J. L. BELL is a Massachusetts writer who specializes in (among other things) the start of the American Revolution in and around Boston. He is particularly interested in the experiences of children in 1765-75. He has published scholarly papers and popular articles for both children and adults. He was consultant for an episode of History Detectives, and contributed to a display at Minute Man National Historic Park.

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Saturday, October 11, 2008

Worcester “Instructs” Its Representative

The latest issue of the online history magazine Common-place, devoted to elective politics, includes an article by Ray Raphael on instructions to elected officials. After a town or county meeting chose a delegate to a colonial legislature or Congress, the voting body would often appoint a committee to draft “instructions” on how their representative should vote on the big issues of the day. These documents went into the official records of the electing bodies, and sometimes were meant to be published as well.

Ray highlights what he calls an “Instruction War” in Worcester during the summer of 1774:

At the town meeting on May 16, citizens selected Joshua Bigelow to represent them in the General Court and appointed a committee to prepare a draft of his instructions. Six of the seven committee members belonged to the town’s radical caucus, the American Political Society (A.P.S.), and these men utilized the genre of “instructions” to hurl invectives against British imperial policies as liberally as they would in a political broadside.

They also minced no words in demanding that Bigelow (also an A.P.S. member) carry the good fight on their behalf. “We, in the most solemn manner, direct you, that whatever measures Great Britain may take to distress us, you be not in the least intimidated...but to the utmost of your power resist the most distant approaches of slavery.”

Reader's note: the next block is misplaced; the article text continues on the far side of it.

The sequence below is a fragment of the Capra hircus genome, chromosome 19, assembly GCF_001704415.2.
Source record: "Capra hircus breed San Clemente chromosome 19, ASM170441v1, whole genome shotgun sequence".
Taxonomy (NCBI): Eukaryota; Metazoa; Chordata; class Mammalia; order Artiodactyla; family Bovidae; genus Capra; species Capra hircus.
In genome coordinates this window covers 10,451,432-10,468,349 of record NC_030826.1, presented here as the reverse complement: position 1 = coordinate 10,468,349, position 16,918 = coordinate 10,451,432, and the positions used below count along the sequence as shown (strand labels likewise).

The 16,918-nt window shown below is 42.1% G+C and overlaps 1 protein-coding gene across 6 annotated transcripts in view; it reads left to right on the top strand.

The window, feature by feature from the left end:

They placed Bigelow under “the streckest injunction” not to approve compensation for the tea dumped into the Boston harbor; they directed him to conclude the impeachment proceedings against Chief Justice [Peter] Oliver for accepting a salary from the Crown; they “earnestly require[d]” him to use his “utmost endeavors” to convene “a general Congress” of the committees of correspondence from throughout the colonies. (This convention, four months later, would evolve into the Continental Congress).

Although the town’s Tory opposition vehemently opposed this political diatribe, the instructions carried the day, unaltered.

But opponents did not concede. They gathered forty-three signatures on a petition that called for a special town meeting to reassess the previous vote, and according to law, the selectmen were required to honor this petition. So on June 20 both sides mustered their forces for a showdown.
Ray’s article describes more back-and-forth politicking, and the final outcome is preserved graphically in the records of the Worcester town meeting.
Ray also writes about this political dispute in his book The First American Revolution.

TOMORROW: Concord’s instructions in 1773.

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